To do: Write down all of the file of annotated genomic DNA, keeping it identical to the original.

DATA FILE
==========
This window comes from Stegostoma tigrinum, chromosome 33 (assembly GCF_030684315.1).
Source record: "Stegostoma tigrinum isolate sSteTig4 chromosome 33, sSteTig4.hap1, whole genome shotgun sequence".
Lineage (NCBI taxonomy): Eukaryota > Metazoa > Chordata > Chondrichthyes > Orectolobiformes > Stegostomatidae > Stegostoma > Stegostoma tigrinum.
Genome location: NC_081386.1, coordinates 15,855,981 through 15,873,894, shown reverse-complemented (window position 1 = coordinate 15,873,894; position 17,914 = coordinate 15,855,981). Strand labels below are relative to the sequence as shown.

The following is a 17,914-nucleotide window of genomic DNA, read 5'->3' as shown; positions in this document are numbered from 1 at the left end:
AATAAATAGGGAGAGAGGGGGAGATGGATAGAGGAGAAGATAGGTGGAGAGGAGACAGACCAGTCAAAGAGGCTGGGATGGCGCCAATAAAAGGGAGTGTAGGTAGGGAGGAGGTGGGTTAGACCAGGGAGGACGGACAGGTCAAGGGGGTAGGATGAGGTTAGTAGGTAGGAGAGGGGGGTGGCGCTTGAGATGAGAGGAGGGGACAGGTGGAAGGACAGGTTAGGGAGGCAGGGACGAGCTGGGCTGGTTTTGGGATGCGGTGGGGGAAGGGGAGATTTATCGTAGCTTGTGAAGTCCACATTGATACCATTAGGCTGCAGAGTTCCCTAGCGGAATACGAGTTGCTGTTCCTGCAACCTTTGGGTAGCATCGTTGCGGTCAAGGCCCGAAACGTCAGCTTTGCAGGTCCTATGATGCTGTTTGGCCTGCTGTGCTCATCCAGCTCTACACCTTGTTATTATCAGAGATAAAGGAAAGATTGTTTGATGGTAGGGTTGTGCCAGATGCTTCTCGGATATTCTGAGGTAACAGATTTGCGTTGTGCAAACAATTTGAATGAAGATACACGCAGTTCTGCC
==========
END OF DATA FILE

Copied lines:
This window comes from Stegostoma tigrinum, chromosome 33 (assembly GCF_030684315.1).
Source record: "Stegostoma tigrinum isolate sSteTig4 chromosome 33, sSteTig4.hap1, whole genome shotgun sequence".
Lineage (NCBI taxonomy): Eukaryota > Metazoa > Chordata > Chondrichthyes > Orectolobiformes > Stegostomatidae > Stegostoma > Stegostoma tigrinum.
Genome location: NC_081386.1, coordinates 15,855,981 through 15,873,894, shown reverse-complemented (window position 1 = coordinate 15,873,894; position 17,914 = coordinate 15,855,981). Strand labels below are relative to the sequence as shown.

The following is a 17,914-nucleotide window of genomic DNA, read 5'->3' as shown; positions in this document are numbered from 1 at the left end:
AATAAATAGGGAGAGAGGGGGAGATGGATAGAGGAGAAGATAGGTGGAGAGGAGACAGACCAGTCAAAGAGGCTGGGATGGCGCCAATAAAAGGGAGTGTAGGTAGGGAGGAGGTGGGTTAGACCAGGGAGGACGGACAGGTCAAGGGGGTAGGATGAGGTTAGTAGGTAGGAGAGGGGGGTGGCGCTTGAGATGAGAGGAGGGGACAGGTGGAAGGACAGGTTAGGGAGGCAGGGACGAGCTGGGCTGGTTTTGGGATGCGGTGGGGGAAGGGGAGATTTATCGTAGCTTGTGAAGTCCACATTGATACCATTAGGCTGCAGAGTTCCCTAGCGGAATACGAGTTGCTGTTCCTGCAACCTTTGGGTAGCATCGTTGCGGTCAAGGCCCGAAACGTCAGCTTTGCAGGTCCTATGATGCTGTTTGGCCTGCTGTGCTCATCCAGCTCTACACCTTGTTATTATCAGAGATAAAGGAAAGATTGTTTGATGGTAGGGTTGTGCCAGATGCTTCTCGGATATTCTGAGGTAACAGATTTGCGTTGTGCAAACAATTTGAATGAAGATACACGCAGTTCTGCC